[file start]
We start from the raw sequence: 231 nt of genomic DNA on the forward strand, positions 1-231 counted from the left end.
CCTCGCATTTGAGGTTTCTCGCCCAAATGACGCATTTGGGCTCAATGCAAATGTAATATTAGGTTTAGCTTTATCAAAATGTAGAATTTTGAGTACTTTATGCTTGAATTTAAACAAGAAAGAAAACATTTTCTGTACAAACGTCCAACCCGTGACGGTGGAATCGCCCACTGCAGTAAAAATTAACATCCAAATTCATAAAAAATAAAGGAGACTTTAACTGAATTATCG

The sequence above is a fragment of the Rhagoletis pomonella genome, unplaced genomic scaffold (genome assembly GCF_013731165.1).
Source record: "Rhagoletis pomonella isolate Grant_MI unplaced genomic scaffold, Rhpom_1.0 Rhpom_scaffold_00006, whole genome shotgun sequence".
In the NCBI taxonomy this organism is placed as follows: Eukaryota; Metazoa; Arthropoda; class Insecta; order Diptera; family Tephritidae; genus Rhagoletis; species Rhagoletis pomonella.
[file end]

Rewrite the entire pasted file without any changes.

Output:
We start from the raw sequence: 231 nt of genomic DNA on the forward strand, positions 1-231 counted from the left end.
CCTCGCATTTGAGGTTTCTCGCCCAAATGACGCATTTGGGCTCAATGCAAATGTAATATTAGGTTTAGCTTTATCAAAATGTAGAATTTTGAGTACTTTATGCTTGAATTTAAACAAGAAAGAAAACATTTTCTGTACAAACGTCCAACCCGTGACGGTGGAATCGCCCACTGCAGTAAAAATTAACATCCAAATTCATAAAAAATAAAGGAGACTTTAACTGAATTATCG

The sequence above is a fragment of the Rhagoletis pomonella genome, unplaced genomic scaffold (genome assembly GCF_013731165.1).
Source record: "Rhagoletis pomonella isolate Grant_MI unplaced genomic scaffold, Rhpom_1.0 Rhpom_scaffold_00006, whole genome shotgun sequence".
In the NCBI taxonomy this organism is placed as follows: Eukaryota; Metazoa; Arthropoda; class Insecta; order Diptera; family Tephritidae; genus Rhagoletis; species Rhagoletis pomonella.